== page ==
Sister meets...Megan Graye founder of VOCAL GIRLS

Sister meets...Megan Graye founder of VOCAL GIRLS

For many of us, finally being able to attend festivals and see live music felt like reaching the light at the end of a very long, very dark tunnel. We've welcomed the return of crowds, big queues, overpriced drinks, living out of tiny tents, and traveling for hours (sometimes days) to see the acts that we love.  

However, amongst all of the excitement, how many of us stopped to think about the types of acts that are missing from our favourite stages? Why are they still so male-dominated? And why are there so few LGBTQ+ acts? These are the questions that have been driving Megan Graye, the founder of VOCAL GIRLS, for the last year.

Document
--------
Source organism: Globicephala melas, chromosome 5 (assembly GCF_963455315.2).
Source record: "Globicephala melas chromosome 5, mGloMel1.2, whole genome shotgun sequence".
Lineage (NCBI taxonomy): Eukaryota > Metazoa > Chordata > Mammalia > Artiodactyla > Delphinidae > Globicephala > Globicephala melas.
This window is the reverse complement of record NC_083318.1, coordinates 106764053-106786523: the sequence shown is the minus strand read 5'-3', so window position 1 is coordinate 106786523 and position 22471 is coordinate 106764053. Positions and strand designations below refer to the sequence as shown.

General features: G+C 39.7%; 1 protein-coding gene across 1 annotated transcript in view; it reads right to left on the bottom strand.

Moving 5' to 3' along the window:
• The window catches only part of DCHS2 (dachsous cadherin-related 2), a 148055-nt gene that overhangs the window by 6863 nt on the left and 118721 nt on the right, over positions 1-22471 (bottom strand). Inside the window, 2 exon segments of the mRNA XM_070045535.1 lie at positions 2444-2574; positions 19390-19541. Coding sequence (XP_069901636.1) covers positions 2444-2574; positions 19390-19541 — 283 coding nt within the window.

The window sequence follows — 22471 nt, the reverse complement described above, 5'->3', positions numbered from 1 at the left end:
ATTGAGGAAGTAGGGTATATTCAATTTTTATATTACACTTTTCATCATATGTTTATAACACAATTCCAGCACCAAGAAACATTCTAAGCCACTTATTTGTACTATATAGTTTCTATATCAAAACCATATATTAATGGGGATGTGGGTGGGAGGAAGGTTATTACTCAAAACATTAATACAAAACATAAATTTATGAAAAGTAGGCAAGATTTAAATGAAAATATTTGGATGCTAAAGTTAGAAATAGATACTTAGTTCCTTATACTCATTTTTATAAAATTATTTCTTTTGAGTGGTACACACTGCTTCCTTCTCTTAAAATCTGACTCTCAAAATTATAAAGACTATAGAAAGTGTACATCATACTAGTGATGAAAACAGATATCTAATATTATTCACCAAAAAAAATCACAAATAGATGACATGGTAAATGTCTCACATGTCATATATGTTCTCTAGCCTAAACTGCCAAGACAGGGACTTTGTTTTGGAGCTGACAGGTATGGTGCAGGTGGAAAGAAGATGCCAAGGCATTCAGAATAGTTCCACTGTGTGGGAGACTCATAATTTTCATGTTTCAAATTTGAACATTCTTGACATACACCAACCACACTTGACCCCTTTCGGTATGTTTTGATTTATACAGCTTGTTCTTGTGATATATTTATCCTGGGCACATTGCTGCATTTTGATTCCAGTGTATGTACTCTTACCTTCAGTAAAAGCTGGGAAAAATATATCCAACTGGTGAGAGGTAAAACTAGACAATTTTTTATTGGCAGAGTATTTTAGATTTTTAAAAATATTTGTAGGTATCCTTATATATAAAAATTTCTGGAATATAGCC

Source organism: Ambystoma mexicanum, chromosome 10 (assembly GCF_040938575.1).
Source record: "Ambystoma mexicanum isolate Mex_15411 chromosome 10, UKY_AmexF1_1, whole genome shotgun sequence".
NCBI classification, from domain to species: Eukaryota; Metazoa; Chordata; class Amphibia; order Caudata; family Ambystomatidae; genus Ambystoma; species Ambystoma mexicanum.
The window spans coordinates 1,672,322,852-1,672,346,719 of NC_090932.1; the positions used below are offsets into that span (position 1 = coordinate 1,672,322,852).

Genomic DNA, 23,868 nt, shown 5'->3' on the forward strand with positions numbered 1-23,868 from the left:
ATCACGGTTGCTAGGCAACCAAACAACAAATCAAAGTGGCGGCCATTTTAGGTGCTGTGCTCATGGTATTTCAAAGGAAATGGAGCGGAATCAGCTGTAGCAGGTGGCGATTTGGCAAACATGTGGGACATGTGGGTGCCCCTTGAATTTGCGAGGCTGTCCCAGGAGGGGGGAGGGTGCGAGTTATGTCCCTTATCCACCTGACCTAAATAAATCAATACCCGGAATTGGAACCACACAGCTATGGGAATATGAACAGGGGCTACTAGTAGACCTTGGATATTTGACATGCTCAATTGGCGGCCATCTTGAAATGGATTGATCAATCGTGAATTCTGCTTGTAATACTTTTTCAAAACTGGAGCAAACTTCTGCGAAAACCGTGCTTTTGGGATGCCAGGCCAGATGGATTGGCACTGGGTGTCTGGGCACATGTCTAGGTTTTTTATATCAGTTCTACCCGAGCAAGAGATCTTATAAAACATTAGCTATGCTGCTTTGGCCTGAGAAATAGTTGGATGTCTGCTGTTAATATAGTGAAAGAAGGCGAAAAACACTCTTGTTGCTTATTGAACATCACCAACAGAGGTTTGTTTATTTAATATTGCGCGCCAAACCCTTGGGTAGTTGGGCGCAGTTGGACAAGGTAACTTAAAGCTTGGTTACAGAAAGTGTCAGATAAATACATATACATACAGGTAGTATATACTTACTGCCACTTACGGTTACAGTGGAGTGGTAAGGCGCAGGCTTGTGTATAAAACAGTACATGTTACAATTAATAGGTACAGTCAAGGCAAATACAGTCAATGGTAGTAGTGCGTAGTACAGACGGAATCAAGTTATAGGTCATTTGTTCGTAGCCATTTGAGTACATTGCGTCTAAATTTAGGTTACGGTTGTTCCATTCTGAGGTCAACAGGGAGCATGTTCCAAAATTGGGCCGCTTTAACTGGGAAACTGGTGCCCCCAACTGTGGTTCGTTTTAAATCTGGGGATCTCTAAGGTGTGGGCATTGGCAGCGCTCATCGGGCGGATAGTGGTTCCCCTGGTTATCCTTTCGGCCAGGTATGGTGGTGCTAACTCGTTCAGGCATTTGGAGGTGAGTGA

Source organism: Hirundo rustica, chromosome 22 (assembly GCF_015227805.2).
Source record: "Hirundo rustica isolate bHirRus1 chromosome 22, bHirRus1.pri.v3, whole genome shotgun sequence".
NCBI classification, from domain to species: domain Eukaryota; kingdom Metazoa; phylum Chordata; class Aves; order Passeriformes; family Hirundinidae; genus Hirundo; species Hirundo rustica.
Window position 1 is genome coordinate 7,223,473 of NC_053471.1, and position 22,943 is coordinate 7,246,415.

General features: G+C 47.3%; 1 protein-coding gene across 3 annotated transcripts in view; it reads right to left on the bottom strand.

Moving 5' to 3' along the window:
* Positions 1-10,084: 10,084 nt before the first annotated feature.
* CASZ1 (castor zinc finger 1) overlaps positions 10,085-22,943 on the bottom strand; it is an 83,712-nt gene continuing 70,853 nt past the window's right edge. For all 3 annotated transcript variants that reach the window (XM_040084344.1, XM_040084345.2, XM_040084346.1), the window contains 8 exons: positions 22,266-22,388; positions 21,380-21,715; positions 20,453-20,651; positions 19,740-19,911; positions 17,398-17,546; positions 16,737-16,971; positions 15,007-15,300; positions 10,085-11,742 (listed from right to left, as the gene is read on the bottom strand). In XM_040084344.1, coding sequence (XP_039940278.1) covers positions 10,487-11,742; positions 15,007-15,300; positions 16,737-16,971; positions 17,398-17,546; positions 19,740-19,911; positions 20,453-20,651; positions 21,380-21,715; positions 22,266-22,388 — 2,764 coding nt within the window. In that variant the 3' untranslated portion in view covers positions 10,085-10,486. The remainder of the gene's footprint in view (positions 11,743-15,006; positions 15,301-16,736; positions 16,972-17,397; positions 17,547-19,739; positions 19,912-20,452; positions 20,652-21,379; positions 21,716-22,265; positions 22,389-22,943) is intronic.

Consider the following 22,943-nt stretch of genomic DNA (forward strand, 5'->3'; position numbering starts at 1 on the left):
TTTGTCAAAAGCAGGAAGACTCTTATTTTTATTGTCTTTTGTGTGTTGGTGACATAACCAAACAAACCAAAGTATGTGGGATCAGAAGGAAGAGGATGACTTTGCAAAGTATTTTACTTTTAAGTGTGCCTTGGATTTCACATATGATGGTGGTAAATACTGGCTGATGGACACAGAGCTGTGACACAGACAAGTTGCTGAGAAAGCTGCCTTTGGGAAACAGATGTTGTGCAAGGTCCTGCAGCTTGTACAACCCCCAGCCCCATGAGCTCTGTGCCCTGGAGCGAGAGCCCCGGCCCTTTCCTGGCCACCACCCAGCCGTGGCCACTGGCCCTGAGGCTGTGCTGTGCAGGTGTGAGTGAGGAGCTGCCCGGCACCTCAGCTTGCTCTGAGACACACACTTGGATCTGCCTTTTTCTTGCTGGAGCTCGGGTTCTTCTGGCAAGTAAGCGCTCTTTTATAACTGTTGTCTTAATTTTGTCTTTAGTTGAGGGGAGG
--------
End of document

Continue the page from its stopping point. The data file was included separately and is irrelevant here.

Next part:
We caught up with Megan to find out; what inspired her to set up VOCAL GIRLS and change the faces on our festival's bills, the challenges she's faced being a changemaker in the industry, and what small changes we can make to shape the future of music.  

 

SM: For those who don’t know, what is VOCAL GIRLS?

Where do I start? VOCAL GIRLS is a music content platform that celebrates emerging artists with a focus on female, non-binary and LGBTQ+ musicans.  It’s early days, but we’ve already worked with some amazing people like Arlo Parks and Olivia Dean. We’ve also created two podcast series, run a weekly radio show, release weekly playlists, publish regular features on everything music related and we've just hosted our launch event.

SM: Tell us a bit about you. What did you do before starting VG?

I studied Journalism at Sheffield University and went into my course with dreams of being a music journalist, but the general consensus was there was no work in it.